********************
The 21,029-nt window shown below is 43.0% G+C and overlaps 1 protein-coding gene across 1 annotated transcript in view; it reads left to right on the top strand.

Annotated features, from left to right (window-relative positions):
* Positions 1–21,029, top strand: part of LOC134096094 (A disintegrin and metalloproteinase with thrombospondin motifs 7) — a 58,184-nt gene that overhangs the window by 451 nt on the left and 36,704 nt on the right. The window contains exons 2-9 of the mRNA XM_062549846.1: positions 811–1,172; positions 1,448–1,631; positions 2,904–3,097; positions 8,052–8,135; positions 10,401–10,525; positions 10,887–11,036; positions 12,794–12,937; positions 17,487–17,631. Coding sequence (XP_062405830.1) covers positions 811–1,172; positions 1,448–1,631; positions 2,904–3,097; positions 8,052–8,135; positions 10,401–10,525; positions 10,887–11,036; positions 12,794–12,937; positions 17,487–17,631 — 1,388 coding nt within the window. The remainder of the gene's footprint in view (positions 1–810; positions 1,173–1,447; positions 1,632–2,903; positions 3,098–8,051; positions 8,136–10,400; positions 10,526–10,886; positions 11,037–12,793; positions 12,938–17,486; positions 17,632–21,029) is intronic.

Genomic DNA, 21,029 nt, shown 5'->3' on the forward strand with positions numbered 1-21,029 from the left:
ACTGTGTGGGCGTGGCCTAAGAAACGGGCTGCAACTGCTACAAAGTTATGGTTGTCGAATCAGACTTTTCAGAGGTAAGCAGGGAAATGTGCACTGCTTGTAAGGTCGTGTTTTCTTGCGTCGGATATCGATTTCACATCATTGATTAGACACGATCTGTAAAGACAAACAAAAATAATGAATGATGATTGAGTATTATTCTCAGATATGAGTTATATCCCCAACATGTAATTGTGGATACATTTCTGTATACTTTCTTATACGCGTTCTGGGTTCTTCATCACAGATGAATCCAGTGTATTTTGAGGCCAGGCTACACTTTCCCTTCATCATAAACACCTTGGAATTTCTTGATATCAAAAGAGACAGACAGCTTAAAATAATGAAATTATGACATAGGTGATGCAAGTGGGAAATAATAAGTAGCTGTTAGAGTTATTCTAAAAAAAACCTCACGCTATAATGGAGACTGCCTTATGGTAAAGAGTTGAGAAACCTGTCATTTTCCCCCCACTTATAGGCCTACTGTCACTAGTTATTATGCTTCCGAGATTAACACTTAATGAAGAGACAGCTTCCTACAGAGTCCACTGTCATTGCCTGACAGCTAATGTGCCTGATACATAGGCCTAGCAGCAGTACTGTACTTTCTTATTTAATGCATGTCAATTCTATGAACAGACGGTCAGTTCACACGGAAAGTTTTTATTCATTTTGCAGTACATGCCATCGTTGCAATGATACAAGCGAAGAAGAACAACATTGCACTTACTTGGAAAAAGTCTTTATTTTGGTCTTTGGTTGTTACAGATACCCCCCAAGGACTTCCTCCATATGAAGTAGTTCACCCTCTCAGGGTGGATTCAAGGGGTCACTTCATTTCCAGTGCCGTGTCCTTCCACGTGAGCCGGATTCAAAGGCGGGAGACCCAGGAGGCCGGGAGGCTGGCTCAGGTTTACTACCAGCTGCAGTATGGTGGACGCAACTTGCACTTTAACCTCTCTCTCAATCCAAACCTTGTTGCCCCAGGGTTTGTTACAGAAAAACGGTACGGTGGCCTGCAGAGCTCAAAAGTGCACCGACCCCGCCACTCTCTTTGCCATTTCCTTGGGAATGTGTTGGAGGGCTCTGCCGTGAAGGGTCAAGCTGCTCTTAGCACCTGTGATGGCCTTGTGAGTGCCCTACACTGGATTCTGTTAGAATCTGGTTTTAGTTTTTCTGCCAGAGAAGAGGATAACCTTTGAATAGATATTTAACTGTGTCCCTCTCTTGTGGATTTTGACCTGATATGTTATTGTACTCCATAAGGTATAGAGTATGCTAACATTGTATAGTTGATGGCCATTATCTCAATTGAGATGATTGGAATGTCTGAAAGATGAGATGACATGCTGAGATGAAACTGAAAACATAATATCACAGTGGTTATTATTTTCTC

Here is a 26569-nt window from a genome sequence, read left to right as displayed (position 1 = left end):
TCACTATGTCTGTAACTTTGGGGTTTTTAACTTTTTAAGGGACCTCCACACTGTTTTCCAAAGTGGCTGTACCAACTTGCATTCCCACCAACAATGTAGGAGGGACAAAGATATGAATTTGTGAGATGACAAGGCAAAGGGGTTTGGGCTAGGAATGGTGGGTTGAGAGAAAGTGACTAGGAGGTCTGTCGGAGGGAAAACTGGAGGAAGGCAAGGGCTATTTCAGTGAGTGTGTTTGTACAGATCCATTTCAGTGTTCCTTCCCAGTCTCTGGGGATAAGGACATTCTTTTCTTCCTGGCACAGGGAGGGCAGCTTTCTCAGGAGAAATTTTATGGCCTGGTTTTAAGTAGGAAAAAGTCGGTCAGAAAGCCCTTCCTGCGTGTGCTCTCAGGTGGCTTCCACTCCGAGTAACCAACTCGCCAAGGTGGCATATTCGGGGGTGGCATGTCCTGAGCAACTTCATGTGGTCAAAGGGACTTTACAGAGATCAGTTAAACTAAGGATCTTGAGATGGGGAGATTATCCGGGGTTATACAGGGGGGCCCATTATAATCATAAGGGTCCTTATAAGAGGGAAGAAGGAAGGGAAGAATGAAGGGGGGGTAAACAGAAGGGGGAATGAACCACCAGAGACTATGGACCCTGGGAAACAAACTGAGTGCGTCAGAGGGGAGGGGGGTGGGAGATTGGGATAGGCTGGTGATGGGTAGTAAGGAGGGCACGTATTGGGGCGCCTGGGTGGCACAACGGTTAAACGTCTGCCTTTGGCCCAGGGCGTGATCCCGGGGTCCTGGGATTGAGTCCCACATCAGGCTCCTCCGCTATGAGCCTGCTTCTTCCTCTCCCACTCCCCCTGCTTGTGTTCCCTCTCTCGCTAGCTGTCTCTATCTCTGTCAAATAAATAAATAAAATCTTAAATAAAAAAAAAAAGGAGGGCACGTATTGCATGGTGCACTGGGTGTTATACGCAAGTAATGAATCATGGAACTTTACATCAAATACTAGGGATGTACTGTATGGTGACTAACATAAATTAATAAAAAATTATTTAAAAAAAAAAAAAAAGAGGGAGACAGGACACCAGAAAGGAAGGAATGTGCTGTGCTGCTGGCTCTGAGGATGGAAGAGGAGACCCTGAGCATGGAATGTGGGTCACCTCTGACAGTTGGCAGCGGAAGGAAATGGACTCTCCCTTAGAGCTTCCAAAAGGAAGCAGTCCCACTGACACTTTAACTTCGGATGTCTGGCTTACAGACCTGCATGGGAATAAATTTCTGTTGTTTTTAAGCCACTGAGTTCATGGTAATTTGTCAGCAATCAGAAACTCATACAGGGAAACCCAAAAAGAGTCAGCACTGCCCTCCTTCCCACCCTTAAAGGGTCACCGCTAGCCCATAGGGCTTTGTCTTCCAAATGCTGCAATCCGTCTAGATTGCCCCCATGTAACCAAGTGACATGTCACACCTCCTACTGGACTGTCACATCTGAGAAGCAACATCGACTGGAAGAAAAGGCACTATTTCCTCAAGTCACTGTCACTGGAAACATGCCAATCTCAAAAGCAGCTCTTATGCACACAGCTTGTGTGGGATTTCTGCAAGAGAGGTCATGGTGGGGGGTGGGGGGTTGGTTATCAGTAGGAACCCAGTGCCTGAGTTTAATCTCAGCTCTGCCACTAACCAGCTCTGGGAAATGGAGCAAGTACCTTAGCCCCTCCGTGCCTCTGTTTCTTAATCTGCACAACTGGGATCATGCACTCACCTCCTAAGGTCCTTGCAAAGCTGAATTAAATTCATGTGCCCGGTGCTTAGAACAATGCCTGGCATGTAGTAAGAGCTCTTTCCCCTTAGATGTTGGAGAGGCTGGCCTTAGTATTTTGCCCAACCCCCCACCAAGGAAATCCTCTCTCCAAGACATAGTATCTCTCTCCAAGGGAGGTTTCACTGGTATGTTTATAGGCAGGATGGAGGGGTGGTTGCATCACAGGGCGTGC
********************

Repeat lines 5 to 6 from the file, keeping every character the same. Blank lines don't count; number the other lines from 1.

ACTGTGTGGGCGTGGCCTAAGAAACGGGCTGCAACTGCTACAAAGTTATGGTTGTCGAATCAGACTTTTCAGAGGTAAGCAGGGAAATGTGCACTGCTTGTAAGGTCGTGTTTTCTTGCGTCGGATATCGATTTCACATCATTGATTAGACACGATCTGTAAAGACAAACAAAAATAATGAATGATGATTGAGTATTATTCTCAGATATGAGTTATATCCCCAACATGTAATTGTGGATACATTTCTGTATACTTTCTTATACGCGTTCTGGGTTCTTCATCACAGATGAATCCAGTGTATTTTGAGGCCAGGCTACACTTTCCCTTCATCATAAACACCTTGGAATTTCTTGATATCAAAAGAGACAGACAGCTTAAAATAATGAAATTATGACATAGGTGATGCAAGTGGGAAATAATAAGTAGCTGTTAGAGTTATTCTAAAAAAAACCTCACGCTATAATGGAGACTGCCTTATGGTAAAGAGTTGAGAAACCTGTCATTTTCCCCCCACTTATAGGCCTACTGTCACTAGTTATTATGCTTCCGAGATTAACACTTAATGAAGAGACAGCTTCCTACAGAGTCCACTGTCATTGCCTGACAGCTAATGTGCCTGATACATAGGCCTAGCAGCAGTACTGTACTTTCTTATTTAATGCATGTCAATTCTATGAACAGACGGTCAGTTCACACGGAAAGTTTTTATTCATTTTGCAGTACATGCCATCGTTGCAATGATACAAGCGAAGAAGAACAACATTGCACTTACTTGGAAAAAGTCTTTATTTTGGTCTTTGGTTGTTACAGATACCCCCCAAGGACTTCCTCCATATGAAGTAGTTCACCCTCTCAGGGTGGATTCAAGGGGTCACTTCATTTCCAGTGCCGTGTCCTTCCACGTGAGCCGGATTCAAAGGCGGGAGACCCAGGAGGCCGGGAGGCTGGCTCAGGTTTACTACCAGCTGCAGTATGGTGGACGCAACTTGCACTTTAACCTCTCTCTCAATCCAAACCTTGTTGCCCCAGGGTTTGTTACAGAAAAACGGTACGGTGGCCTGCAGAGCTCAAAAGTGCACCGACCCCGCCACTCTCTTTGCCATTTCCTTGGGAATGTGTTGGAGGGCTCTGCCGTGAAGGGTCAAGCTGCTCTTAGCACCTGTGATGGCCTTGTGAGTGCCCTACACTGGATTCTGTTAGAATCTGGTTTTAGTTTTTCTGCCAGAGAAGAGGATAACCTTTGAATAGATATTTAACTGTGTCCCTCTCTTGTGGATTTTGACCTGATATGTTATTGTACTCCATAAGGTATAGAGTATGCTAACATTGTATAGTTGATGGCCATTATCTCAATTGAGATGATTGGAATGTCTGAAAGATGAGATGACATGCTGAGATGAAACTGAAAACATAATATCACAGTGGTTATTATTTTCTC

Here is a 26569-nt window from a genome sequence, read left to right as displayed (position 1 = left end):